Oil Fired Boilers

An oil fired boiler is a heating system component that is not very common in modern homes. In an oil fired boiler, oil called heating oil is burned to heat water which is then pumped throughout the home to provide heat.

Oil fired boilers do provide a lot of heat and until the 1970s they were a very common heating system throughout the United States and Canada. Today, oil fired boilers are only found in a few areas such as New England. In the Western US and Canada, oil-fired boilers have almost all been replaced by propane or natural gas fired boilers.

Limitations to Oil Fired Boilers
The major reason why oil fired boilers have largely disappeared is the high cost of the heating oil used. Natural gas and propane are cheaper and easier to use. Natural gas has the advantage that it requires no tank or truck delivery.

Heating oil has to be stored in a costly underground tank and delivered to the home by truck. This adds to the cost of the oil and limits its use. Unlike propane tanks, which sit on the ground, heating oil tanks were often buried which adds to the cost of heating oil.

The added costs have simply driven oil fired boilers out of the market in most parts of the US. In some areas it is no longer possible for homeowners to find a dealer willing to deliver heating oil.

The only place where oil fired boilers are still widely used is in the Northeast. In some states such as Massachusetts there are still many older homes with oil fired boilers.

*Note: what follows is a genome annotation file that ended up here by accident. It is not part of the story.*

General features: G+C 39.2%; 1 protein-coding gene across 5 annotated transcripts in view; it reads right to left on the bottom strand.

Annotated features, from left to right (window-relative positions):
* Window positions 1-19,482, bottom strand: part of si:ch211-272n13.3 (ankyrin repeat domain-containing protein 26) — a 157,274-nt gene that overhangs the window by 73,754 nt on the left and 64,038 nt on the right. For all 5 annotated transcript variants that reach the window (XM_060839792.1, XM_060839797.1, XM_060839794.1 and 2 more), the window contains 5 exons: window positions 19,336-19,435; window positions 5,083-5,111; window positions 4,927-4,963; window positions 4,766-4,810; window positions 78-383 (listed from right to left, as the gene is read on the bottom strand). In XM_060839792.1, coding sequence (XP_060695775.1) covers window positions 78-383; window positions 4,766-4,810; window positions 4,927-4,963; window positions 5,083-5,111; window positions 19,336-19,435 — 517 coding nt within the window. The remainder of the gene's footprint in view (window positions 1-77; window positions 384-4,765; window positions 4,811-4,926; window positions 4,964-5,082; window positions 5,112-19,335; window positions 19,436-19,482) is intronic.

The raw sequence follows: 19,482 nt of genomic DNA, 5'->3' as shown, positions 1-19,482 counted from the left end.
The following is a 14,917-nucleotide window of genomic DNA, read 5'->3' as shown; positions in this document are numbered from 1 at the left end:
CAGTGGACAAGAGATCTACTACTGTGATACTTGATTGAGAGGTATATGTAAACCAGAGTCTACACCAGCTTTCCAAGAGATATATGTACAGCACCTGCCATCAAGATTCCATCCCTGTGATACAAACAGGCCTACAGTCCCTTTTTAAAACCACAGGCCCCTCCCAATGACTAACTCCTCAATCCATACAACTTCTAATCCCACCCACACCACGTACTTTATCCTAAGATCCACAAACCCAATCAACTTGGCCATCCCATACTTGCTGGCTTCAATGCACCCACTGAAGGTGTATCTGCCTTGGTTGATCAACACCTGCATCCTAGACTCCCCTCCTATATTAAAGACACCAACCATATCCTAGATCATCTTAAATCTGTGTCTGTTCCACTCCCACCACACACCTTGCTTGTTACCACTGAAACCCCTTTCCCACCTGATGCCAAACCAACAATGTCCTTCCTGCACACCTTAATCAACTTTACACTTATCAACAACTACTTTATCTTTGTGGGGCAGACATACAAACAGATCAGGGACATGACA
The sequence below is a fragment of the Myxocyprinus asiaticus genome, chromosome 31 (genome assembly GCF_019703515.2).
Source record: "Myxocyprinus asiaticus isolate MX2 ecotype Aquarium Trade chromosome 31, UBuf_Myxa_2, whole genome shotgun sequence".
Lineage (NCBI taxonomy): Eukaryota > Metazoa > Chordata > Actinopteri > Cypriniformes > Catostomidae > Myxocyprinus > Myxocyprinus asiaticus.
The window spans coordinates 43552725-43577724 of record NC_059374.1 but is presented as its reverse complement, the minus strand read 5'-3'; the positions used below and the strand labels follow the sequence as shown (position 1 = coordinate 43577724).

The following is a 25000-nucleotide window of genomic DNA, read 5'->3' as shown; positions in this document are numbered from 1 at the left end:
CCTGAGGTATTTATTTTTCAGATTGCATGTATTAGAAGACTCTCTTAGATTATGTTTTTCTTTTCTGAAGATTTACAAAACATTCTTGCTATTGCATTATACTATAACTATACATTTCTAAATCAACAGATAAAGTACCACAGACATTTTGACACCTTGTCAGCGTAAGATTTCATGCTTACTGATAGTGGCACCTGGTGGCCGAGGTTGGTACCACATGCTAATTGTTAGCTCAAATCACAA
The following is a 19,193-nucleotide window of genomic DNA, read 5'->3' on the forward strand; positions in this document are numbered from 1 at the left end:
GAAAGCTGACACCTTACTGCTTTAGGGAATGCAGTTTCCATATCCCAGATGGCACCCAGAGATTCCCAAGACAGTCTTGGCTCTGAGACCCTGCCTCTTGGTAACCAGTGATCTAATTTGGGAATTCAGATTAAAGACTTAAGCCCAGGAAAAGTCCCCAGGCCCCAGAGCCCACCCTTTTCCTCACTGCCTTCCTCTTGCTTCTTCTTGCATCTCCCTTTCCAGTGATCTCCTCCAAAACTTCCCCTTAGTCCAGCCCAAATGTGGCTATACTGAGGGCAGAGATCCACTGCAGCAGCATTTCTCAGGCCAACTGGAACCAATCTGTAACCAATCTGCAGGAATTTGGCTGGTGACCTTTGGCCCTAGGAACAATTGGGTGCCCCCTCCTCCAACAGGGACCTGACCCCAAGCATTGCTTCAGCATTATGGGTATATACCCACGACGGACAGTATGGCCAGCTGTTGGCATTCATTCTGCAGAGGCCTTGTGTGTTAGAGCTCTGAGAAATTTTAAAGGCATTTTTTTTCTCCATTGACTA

Waste Oil Fired Boilers
A new kind of oil fired boiler that has appeared in recent years is a waste oil boiler. A waste oil boiler burns waste oil products such as used motor oil or cooking oil.

The advantage to a waste oil burning boiler is that it is far cheaper to operate than a traditional oil fired boiler. The reason for this is that the fuel for the waste oil fired boiler is effectively free.

A common use for such a boiler would be to heat a garage where used motor oil for fuel is available at no cost. Another place where such a boiler could be used would be in a restaurant where used cooking oil could be burned for fuel.

It probably wouldn’t be practical to use a waste oil fired boiler in most homes because home owners wouldn’t have enough waste oil. Some public buildings like schools could use waste oil boilers because governments could get a supply of waste oil. A school boiler could burn both waste cooking oil from the school kitchen and waste motor oil from the garage.

The only way a waste oil burning boiler would be economical is if a large supply of waste oil is available. An alternative to a waste oil burning boiler would be a boiler that burned both fuel oil and waste oil. In such a boiler the fuel oil could be augmented by waste oil when it was available.


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